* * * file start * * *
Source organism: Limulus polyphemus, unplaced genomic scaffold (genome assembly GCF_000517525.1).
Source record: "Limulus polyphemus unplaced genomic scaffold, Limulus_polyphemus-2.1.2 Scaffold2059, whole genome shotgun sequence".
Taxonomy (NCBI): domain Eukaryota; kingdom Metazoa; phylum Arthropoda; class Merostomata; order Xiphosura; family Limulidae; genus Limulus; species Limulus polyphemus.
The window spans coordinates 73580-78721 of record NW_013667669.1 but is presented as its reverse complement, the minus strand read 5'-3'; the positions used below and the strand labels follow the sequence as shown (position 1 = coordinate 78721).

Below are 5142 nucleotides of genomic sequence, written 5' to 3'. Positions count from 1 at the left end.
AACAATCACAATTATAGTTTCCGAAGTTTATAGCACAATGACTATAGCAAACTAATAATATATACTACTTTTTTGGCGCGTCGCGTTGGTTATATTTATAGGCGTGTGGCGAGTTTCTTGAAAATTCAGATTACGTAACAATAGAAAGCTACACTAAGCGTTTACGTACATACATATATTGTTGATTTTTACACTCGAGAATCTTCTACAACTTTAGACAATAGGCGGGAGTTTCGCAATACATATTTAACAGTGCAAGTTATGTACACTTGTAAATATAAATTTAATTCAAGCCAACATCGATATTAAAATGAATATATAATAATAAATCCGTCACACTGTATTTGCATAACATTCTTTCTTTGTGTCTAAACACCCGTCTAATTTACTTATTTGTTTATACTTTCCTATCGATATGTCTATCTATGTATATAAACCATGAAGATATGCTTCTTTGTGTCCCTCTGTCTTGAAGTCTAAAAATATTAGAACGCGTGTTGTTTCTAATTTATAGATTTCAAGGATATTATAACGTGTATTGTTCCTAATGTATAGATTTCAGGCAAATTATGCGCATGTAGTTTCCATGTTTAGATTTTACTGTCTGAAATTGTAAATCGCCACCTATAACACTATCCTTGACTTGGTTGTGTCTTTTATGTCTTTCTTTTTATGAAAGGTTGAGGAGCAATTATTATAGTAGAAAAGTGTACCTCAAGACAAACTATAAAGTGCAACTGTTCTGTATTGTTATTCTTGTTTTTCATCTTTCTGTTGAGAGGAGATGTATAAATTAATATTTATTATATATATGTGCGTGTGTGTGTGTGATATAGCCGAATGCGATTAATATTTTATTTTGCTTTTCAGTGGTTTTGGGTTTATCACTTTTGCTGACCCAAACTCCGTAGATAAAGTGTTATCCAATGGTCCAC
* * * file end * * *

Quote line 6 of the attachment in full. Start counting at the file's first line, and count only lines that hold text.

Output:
AACAATCACAATTATAGTTTCCGAAGTTTATAGCACAATGACTATAGCAAACTAATAATATATACTACTTTTTTGGCGCGTCGCGTTGGTTATATTTATAGGCGTGTGGCGAGTTTCTTGAAAATTCAGATTACGTAACAATAGAAAGCTACACTAAGCGTTTACGTACATACATATATTGTTGATTTTTACACTCGAGAATCTTCTACAACTTTAGACAATAGGCGGGAGTTTCGCAATACATATTTAACAGTGCAAGTTATGTACACTTGTAAATATAAATTTAATTCAAGCCAACATCGATATTAAAATGAATATATAATAATAAATCCGTCACACTGTATTTGCATAACATTCTTTCTTTGTGTCTAAACACCCGTCTAATTTACTTATTTGTTTATACTTTCCTATCGATATGTCTATCTATGTATATAAACCATGAAGATATGCTTCTTTGTGTCCCTCTGTCTTGAAGTCTAAAAATATTAGAACGCGTGTTGTTTCTAATTTATAGATTTCAAGGATATTATAACGTGTATTGTTCCTAATGTATAGATTTCAGGCAAATTATGCGCATGTAGTTTCCATGTTTAGATTTTACTGTCTGAAATTGTAAATCGCCACCTATAACACTATCCTTGACTTGGTTGTGTCTTTTATGTCTTTCTTTTTATGAAAGGTTGAGGAGCAATTATTATAGTAGAAAAGTGTACCTCAAGACAAACTATAAAGTGCAACTGTTCTGTATTGTTATTCTTGTTTTTCATCTTTCTGTTGAGAGGAGATGTATAAATTAATATTTATTATATATATGTGCGTGTGTGTGTGTGATATAGCCGAATGCGATTAATATTTTATTTTGCTTTTCAGTGGTTTTGGGTTTATCACTTTTGCTGACCCAAACTCCGTAGATAAAGTGTTATCCAATGGTCCAC